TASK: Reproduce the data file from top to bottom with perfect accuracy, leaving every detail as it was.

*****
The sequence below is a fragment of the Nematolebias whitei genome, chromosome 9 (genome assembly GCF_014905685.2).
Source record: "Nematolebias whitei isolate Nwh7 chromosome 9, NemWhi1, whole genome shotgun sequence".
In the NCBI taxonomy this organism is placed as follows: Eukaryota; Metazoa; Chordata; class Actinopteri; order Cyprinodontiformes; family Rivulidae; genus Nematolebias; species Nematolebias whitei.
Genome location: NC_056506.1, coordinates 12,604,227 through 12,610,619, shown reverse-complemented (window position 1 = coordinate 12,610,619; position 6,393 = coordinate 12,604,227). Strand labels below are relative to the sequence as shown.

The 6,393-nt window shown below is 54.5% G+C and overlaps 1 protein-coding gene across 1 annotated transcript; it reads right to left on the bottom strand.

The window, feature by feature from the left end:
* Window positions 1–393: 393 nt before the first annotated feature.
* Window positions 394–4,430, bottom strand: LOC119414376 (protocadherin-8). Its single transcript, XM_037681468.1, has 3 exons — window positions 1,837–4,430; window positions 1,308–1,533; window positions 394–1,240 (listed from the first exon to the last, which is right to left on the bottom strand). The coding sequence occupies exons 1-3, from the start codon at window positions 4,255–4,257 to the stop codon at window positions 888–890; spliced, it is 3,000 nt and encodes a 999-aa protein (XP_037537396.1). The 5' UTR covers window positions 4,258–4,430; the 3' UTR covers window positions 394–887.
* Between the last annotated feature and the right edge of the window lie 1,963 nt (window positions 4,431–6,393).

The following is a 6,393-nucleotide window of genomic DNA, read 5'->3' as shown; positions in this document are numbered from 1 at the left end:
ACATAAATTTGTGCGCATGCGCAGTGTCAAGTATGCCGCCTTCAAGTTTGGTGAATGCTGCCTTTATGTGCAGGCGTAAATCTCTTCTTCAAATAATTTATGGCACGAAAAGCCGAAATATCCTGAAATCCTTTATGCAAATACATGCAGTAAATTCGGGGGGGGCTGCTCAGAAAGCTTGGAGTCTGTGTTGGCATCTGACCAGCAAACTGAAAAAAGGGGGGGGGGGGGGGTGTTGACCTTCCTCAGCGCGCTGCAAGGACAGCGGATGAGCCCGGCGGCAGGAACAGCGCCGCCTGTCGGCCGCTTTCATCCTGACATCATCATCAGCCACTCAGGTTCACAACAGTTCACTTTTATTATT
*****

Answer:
The sequence below is a fragment of the Nematolebias whitei genome, chromosome 9 (genome assembly GCF_014905685.2).
Source record: "Nematolebias whitei isolate Nwh7 chromosome 9, NemWhi1, whole genome shotgun sequence".
In the NCBI taxonomy this organism is placed as follows: Eukaryota; Metazoa; Chordata; class Actinopteri; order Cyprinodontiformes; family Rivulidae; genus Nematolebias; species Nematolebias whitei.
Genome location: NC_056506.1, coordinates 12,604,227 through 12,610,619, shown reverse-complemented (window position 1 = coordinate 12,610,619; position 6,393 = coordinate 12,604,227). Strand labels below are relative to the sequence as shown.

The 6,393-nt window shown below is 54.5% G+C and overlaps 1 protein-coding gene across 1 annotated transcript; it reads right to left on the bottom strand.

The window, feature by feature from the left end:
* Window positions 1–393: 393 nt before the first annotated feature.
* Window positions 394–4,430, bottom strand: LOC119414376 (protocadherin-8). Its single transcript, XM_037681468.1, has 3 exons — window positions 1,837–4,430; window positions 1,308–1,533; window positions 394–1,240 (listed from the first exon to the last, which is right to left on the bottom strand). The coding sequence occupies exons 1-3, from the start codon at window positions 4,255–4,257 to the stop codon at window positions 888–890; spliced, it is 3,000 nt and encodes a 999-aa protein (XP_037537396.1). The 5' UTR covers window positions 4,258–4,430; the 3' UTR covers window positions 394–887.
* Between the last annotated feature and the right edge of the window lie 1,963 nt (window positions 4,431–6,393).

The following is a 6,393-nucleotide window of genomic DNA, read 5'->3' as shown; positions in this document are numbered from 1 at the left end:
ACATAAATTTGTGCGCATGCGCAGTGTCAAGTATGCCGCCTTCAAGTTTGGTGAATGCTGCCTTTATGTGCAGGCGTAAATCTCTTCTTCAAATAATTTATGGCACGAAAAGCCGAAATATCCTGAAATCCTTTATGCAAATACATGCAGTAAATTCGGGGGGGGCTGCTCAGAAAGCTTGGAGTCTGTGTTGGCATCTGACCAGCAAACTGAAAAAAGGGGGGGGGGGGGGGTGTTGACCTTCCTCAGCGCGCTGCAAGGACAGCGGATGAGCCCGGCGGCAGGAACAGCGCCGCCTGTCGGCCGCTTTCATCCTGACATCATCATCAGCCACTCAGGTTCACAACAGTTCACTTTTATTATT